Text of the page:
— Mary Jo Loughran, Ph.D., Program Director, Counseling Psychology
Faculty members are accomplished teachers, scholars, practitioners, and active leaders in the field.
Graduate Psychology Assistantships
Our competitive Graduate Psychology Assistantships are available to full-time graduate students in the Master of Science in Counseling Psychology (MSCP), the Master of Arts in Psychology (MAP), and Doctor of Psychology in Counseling Psychology (PsyD/EPsyD) programs.View Funding Opportunities : Checkerboard 1 - Graduate Psychology Assistantships
Graduate Counseling Psychology Research
Students have opportunities to engage in a broad array of faculty-led research, from investigating counseling modalities to exploring issues related to diversity and identity.Explore Graduate Research : Checkerboard 2 - Graduate Counseling Psychology Research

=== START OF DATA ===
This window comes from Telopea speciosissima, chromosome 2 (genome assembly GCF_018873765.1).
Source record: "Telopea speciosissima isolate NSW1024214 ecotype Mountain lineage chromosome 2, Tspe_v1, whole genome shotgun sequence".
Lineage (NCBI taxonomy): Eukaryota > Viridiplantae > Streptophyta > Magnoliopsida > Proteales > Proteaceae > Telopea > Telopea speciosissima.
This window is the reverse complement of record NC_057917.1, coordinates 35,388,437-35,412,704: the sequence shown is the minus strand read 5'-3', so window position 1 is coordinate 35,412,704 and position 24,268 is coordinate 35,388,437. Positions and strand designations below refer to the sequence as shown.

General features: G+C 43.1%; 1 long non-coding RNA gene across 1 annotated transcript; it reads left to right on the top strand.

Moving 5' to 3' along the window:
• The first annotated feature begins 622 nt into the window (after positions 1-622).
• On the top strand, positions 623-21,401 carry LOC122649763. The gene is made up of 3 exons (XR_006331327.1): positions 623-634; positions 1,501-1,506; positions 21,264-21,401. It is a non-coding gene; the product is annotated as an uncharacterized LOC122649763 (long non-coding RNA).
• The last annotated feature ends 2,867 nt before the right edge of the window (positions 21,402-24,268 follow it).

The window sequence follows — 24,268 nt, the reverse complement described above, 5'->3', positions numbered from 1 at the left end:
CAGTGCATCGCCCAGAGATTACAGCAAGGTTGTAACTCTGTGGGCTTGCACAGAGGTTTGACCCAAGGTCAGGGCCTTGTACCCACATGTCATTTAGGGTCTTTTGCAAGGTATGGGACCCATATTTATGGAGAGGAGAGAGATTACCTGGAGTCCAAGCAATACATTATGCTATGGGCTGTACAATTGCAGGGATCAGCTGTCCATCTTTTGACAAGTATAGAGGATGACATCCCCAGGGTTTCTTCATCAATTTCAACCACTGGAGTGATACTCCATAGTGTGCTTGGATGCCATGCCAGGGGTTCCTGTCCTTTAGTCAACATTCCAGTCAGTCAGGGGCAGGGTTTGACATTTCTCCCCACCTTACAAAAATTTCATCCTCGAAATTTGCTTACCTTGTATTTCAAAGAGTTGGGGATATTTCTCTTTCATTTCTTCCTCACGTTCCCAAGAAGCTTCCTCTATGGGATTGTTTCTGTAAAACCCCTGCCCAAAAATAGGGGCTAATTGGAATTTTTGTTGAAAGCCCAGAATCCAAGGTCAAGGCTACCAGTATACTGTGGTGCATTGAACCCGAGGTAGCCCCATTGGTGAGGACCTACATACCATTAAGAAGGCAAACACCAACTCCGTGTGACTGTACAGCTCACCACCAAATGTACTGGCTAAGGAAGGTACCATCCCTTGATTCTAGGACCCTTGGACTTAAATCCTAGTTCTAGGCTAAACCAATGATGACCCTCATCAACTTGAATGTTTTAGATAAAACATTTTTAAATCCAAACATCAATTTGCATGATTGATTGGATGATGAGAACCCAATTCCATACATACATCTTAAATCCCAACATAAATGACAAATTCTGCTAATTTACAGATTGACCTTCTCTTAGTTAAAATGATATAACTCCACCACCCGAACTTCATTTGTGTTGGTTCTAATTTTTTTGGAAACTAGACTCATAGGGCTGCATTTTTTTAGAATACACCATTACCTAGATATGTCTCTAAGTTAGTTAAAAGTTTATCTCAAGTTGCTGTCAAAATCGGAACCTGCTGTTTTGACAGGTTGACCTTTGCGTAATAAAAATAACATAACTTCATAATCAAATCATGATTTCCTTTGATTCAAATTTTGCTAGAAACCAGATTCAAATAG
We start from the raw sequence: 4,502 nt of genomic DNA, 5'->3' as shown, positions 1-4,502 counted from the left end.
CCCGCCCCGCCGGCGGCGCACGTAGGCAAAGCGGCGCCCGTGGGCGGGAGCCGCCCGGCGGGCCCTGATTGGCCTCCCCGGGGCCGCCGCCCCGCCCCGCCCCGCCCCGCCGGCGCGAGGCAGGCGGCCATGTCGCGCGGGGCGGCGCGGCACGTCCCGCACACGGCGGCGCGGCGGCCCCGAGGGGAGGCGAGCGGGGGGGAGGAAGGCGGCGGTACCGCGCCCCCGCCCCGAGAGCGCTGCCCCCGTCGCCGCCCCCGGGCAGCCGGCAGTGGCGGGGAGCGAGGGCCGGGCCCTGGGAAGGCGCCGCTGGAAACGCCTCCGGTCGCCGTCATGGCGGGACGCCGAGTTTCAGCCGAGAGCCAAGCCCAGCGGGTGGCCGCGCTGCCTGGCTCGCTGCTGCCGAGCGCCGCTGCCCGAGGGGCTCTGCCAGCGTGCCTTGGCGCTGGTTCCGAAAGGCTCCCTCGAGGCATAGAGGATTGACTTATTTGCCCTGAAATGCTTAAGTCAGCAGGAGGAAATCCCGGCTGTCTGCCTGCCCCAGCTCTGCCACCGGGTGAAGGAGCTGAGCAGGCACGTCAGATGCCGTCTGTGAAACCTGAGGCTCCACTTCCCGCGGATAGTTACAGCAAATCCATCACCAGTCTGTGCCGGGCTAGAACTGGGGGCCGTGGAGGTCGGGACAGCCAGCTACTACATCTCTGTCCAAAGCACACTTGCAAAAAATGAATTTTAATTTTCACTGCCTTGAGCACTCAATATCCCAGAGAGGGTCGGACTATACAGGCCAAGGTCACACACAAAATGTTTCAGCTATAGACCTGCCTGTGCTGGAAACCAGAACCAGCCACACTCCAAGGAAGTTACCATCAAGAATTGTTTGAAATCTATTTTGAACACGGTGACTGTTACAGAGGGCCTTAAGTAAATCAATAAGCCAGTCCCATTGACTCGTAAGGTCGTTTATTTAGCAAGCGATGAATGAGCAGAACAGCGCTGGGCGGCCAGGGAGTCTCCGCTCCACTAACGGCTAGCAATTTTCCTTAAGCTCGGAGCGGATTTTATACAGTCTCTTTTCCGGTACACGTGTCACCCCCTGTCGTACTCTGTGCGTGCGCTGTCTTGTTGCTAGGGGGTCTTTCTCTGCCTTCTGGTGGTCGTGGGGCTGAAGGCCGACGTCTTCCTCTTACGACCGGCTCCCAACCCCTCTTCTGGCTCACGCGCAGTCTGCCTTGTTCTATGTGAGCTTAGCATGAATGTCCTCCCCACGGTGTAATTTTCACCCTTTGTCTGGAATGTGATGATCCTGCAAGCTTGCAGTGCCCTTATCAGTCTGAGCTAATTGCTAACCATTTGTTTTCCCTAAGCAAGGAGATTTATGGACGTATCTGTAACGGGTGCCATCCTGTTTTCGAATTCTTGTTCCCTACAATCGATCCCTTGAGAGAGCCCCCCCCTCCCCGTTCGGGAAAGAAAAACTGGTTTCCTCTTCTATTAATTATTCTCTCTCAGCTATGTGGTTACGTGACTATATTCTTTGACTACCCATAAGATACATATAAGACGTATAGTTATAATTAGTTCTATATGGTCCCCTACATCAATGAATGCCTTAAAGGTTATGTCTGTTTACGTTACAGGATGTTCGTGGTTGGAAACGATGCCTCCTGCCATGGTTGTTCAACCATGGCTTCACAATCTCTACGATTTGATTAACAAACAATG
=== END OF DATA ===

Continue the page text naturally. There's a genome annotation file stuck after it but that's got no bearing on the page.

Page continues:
Interprofessional Education (IPE)
Interprofessional education involves students from two or more health professions learning together during their training. The goal of IPE is to enhance communication and decision-making, allowing various domains of knowledge to complement each other.Learn About IPE : Checkerboard 3 - Interprofessional Education (IPE)
Chatham University’s Counseling Psychology graduate programs received an HRSA-funded Behavioral Workforce Education and Training grant in the Fall of 2017 for the Supporting Wellness: Expanding Psychology Training in Integrated Care Project, or the WELL Project.WELL Project : Checkerboard 4 - WELL Project
The Independent Monitoring for Quality (IM4Q) Program at Chatham aims to improve the quality of life for people with intellectual disabilities by affording them the opportunity to independently communicate their perception of services provided by Allegheny, Beaver, Greene and Washington County’s contracted residential providers.Explore the IM4Q Program : Checkerboard 5 - IM4Q Program